You have to be disappointed in the so-called marketing geniuses that seem to run sports on television these days. You know, the ones that brought you quintupleheaders of NBA basketball on Christmas Day, 24 consecutive hours of college basketball when the season tips off, an outdoor hockey game on New Year's, and, even further back, a home run hitting contest the day before the MLB All-Star game. But where were they this weekend? It seems like they missed out on a golden opportunity.
This was the first weekend since September without football, the built-in bye week between the NFL playoffs and the Super Bowl next week. Even when there isn't a pandemic going on, the sports void has really not been filled over the years. Some breaking off-the-field news made things interesting this time, but we'll get to that in a moment. What was on TV was underwhelming at best, and just poor programming and lack of foresight honestly. It's something that seemed worse in 2021, but has been around for quite awhile.
ABC did give us Lakers-Celtics Saturday night and that was by far the best event of the weekend. Each franchise has 17 titles, with the Lakers the reigning champions. The Celtics are good this year, as well, so the matchup really did lend itself to the hype it received. LA came out with a one point win. Other than that, you got nothing. There was a smattering of college basketball games on CBS, ESPN, and Fox, and NBC, which has the rights to the NHL, didn't have a single hockey game. Maybe it's because of the pandemic and with it nowhere to go and nothing else to do, but you've got to think that this weekend would be the perfect time for the networks to bring out the big guns.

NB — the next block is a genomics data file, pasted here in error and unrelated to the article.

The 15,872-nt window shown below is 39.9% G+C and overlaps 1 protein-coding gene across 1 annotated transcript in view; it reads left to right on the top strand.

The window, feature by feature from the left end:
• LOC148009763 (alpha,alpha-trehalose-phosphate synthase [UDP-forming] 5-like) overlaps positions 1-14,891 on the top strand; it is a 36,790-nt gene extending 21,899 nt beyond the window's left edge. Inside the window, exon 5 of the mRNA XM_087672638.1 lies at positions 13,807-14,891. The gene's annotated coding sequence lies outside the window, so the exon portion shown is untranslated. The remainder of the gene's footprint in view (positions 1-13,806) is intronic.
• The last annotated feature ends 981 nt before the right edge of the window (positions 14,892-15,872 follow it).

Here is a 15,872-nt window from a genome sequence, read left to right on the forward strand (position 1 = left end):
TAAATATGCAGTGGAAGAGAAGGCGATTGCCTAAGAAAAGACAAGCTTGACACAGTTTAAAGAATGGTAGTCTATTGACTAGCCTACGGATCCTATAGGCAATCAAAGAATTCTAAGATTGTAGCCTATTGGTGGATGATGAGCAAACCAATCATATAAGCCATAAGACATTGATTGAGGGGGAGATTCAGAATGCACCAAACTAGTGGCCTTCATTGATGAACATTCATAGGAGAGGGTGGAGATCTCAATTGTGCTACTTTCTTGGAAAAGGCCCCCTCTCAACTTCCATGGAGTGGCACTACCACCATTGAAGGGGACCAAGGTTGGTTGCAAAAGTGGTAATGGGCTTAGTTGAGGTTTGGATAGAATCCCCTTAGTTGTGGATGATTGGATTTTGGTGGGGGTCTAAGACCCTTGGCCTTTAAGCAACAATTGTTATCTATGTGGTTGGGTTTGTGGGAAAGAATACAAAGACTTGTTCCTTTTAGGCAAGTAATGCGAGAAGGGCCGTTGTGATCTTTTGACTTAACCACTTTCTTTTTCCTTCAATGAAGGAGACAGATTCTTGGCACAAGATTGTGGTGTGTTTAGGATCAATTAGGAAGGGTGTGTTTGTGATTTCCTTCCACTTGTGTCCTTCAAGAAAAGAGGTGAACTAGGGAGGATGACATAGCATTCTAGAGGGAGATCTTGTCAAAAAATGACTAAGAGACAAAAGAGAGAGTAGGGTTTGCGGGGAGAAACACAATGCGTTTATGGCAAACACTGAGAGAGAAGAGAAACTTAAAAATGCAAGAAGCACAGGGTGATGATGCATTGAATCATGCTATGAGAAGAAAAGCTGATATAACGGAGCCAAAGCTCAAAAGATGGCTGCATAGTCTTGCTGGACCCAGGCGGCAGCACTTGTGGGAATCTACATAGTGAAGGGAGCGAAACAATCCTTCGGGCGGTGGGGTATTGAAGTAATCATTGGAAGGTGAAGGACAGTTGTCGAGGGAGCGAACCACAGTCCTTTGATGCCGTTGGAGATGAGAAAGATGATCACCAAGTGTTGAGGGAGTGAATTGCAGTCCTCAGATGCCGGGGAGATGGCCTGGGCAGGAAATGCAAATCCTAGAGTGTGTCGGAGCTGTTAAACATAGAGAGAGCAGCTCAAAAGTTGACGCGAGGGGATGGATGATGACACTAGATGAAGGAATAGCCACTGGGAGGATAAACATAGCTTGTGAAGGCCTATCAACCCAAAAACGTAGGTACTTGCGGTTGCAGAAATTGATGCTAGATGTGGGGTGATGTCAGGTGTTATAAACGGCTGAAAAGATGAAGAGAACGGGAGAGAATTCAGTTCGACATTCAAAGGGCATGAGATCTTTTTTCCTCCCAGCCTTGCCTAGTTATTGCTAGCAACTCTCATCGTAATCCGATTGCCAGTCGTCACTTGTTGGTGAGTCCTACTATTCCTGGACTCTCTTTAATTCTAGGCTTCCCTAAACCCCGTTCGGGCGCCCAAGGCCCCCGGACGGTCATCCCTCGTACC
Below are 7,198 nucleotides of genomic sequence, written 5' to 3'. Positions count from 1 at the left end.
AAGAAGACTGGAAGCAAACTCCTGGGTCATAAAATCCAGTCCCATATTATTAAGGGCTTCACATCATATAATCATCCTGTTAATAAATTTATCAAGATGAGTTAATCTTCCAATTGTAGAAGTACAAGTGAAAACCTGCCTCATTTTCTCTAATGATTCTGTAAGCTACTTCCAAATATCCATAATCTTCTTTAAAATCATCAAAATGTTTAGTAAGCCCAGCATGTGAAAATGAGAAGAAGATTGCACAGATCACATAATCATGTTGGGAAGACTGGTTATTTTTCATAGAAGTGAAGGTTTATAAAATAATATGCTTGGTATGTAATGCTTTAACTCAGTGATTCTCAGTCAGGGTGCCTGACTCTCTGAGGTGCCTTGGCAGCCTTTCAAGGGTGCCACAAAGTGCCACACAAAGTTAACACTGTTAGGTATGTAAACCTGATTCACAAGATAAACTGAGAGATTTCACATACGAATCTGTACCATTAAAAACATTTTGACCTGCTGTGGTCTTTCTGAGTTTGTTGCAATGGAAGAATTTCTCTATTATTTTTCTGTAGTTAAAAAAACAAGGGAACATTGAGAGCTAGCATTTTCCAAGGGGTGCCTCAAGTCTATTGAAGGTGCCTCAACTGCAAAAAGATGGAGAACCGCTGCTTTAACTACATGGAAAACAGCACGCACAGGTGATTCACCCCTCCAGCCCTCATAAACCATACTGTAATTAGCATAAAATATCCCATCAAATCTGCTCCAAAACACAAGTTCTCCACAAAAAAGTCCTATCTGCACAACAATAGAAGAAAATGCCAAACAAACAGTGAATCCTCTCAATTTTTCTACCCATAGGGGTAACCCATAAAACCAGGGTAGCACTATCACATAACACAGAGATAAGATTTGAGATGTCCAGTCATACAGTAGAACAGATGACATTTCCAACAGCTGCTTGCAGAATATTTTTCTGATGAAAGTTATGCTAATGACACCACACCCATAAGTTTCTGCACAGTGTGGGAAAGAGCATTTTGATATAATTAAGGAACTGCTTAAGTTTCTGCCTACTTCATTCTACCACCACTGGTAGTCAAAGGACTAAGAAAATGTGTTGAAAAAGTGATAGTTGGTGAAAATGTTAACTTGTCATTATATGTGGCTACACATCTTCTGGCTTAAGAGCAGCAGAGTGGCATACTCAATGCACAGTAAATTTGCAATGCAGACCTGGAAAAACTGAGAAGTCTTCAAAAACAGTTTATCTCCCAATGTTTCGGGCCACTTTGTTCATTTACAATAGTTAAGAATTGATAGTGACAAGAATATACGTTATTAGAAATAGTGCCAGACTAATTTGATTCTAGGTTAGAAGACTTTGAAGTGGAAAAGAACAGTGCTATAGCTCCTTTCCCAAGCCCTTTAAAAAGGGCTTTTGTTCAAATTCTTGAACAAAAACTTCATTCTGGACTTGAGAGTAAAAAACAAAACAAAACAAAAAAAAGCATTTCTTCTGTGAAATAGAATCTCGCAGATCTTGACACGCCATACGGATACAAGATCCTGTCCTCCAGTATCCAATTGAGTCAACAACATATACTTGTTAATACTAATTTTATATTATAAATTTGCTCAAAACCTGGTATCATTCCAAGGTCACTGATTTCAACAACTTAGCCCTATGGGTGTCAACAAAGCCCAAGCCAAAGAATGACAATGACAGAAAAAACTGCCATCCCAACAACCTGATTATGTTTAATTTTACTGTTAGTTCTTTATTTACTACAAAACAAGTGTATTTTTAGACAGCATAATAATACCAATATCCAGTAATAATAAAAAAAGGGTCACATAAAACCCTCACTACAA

How about this? Both teams are down this year, but a Duke-North Carolina hoops contest? Those two teams usually duke (pardon the pun) it out in early February and then again in March, so how about moving that first date up a week or two? A classic intersectional contest like Kansas-Kentucky or UCLA-Notre Dame of yesteryear, or something equivalent to that. Top-ranked Gonzaga had its game with number two Baylor canceled earlier this year because of the pandemic. I'm sure some schedule-juggling could have been done to make that game happen, and this past weekend would have been the perfect time for it. That's just the top of the list. As they say in those informercials, “but wait, there's more.”
The least the National Hockey League could do would be a Pittsburgh-Washington game (Sidney Crosby vs. Alex Ovetchkin). You could throw in another game featuring northeastern teams, and maybe even convince Mike Emrick to come out of retirement for just one more day (okay, maybe that's asking too much). If you are going to have a Saturday primetime NBA game, how about another one on Sunday? Baseball's Caribbean Series got underway over the weekend in Mexico, but you can only watch it in Spanish, and only if you get ESPN Deportes. You don't have to make the last weekend in January super important, but some quality entertainment in the one-week absence of the NFL is not a lot to ask.